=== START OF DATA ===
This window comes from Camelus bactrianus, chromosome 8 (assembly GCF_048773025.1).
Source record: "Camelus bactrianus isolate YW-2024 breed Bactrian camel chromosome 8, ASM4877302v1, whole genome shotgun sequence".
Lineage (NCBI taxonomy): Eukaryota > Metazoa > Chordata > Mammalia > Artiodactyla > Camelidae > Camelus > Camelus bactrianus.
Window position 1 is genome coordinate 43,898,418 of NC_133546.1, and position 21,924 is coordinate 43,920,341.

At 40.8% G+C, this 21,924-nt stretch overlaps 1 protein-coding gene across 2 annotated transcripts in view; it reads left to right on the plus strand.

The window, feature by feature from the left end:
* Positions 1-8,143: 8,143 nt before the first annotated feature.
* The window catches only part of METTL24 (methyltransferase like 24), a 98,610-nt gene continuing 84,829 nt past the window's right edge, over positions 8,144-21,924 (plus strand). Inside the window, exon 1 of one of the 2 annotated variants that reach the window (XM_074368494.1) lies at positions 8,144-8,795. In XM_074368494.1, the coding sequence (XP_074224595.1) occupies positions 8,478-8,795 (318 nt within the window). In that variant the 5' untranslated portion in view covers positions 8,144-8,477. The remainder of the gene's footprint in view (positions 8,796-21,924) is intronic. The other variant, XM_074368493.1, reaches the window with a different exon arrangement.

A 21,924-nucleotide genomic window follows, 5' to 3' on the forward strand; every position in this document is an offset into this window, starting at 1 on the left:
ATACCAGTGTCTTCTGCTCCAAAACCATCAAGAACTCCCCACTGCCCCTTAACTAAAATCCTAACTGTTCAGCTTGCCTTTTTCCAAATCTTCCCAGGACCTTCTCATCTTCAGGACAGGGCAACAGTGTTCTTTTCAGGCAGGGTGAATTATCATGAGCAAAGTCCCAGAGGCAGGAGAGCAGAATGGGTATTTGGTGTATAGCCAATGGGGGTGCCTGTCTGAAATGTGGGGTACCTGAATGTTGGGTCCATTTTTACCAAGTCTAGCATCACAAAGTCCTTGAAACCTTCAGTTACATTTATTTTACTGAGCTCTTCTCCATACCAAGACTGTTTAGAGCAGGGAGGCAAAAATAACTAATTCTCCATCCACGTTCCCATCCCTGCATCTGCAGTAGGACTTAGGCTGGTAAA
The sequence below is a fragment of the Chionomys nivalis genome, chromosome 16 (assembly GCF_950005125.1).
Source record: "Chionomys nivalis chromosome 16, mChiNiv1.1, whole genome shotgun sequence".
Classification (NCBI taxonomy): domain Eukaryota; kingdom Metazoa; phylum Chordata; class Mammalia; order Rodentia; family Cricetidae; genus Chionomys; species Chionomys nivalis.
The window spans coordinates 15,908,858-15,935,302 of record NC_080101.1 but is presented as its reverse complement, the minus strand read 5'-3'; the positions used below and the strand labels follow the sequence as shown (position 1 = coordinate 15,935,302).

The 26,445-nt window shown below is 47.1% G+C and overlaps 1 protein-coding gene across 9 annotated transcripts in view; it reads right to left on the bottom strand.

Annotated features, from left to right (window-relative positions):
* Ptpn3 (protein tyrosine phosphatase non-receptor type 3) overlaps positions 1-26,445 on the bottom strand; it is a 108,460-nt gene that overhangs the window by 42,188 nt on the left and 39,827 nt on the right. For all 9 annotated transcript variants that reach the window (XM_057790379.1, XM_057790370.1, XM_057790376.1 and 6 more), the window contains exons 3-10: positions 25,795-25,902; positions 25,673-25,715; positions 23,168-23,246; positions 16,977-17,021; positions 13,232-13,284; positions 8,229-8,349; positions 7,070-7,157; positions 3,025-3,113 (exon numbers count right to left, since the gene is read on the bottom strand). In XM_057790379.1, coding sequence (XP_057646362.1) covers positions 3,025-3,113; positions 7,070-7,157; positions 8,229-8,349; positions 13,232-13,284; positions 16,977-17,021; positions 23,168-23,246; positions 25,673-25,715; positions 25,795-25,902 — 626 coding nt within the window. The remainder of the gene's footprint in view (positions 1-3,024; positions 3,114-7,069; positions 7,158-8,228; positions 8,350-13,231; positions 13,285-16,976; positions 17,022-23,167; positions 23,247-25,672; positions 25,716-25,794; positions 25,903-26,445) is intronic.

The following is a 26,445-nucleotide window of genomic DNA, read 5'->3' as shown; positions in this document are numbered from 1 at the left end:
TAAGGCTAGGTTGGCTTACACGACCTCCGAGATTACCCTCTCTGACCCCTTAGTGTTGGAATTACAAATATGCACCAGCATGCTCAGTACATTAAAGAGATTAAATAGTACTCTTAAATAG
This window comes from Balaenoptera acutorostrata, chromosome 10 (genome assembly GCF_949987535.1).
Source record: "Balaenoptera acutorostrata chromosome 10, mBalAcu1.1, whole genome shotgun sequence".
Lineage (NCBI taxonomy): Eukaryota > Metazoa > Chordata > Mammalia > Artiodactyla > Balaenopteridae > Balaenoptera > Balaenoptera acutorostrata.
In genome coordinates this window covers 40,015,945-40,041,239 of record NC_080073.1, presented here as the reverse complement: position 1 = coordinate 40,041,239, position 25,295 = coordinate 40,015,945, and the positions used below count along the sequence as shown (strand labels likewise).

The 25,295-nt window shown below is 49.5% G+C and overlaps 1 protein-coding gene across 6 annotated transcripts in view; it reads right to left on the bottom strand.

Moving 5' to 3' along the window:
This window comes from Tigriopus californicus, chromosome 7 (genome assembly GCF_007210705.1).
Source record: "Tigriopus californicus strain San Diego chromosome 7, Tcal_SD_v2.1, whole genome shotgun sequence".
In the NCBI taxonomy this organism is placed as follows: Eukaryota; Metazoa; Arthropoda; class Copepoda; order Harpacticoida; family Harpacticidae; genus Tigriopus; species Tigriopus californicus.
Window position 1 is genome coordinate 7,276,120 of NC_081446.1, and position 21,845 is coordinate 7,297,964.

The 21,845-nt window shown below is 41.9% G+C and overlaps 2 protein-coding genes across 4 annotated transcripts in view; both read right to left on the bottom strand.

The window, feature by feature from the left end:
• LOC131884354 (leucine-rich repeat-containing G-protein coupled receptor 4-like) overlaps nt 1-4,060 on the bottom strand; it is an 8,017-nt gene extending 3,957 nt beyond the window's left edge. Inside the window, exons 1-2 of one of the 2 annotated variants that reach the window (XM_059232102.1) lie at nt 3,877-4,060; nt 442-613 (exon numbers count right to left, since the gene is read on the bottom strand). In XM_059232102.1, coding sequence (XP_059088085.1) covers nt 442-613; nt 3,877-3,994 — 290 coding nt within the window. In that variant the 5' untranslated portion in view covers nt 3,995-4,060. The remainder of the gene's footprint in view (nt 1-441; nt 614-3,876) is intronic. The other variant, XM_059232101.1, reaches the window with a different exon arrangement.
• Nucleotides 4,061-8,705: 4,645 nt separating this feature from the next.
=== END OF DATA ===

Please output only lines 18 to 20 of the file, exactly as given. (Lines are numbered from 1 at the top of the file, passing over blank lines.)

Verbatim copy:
The following is a 26,445-nucleotide window of genomic DNA, read 5'->3' as shown; positions in this document are numbered from 1 at the left end:
TAAGGCTAGGTTGGCTTACACGACCTCCGAGATTACCCTCTCTGACCCCTTAGTGTTGGAATTACAAATATGCACCAGCATGCTCAGTACATTAAAGAGATTAAATAGTACTCTTAAATAG
This window comes from Balaenoptera acutorostrata, chromosome 10 (genome assembly GCF_949987535.1).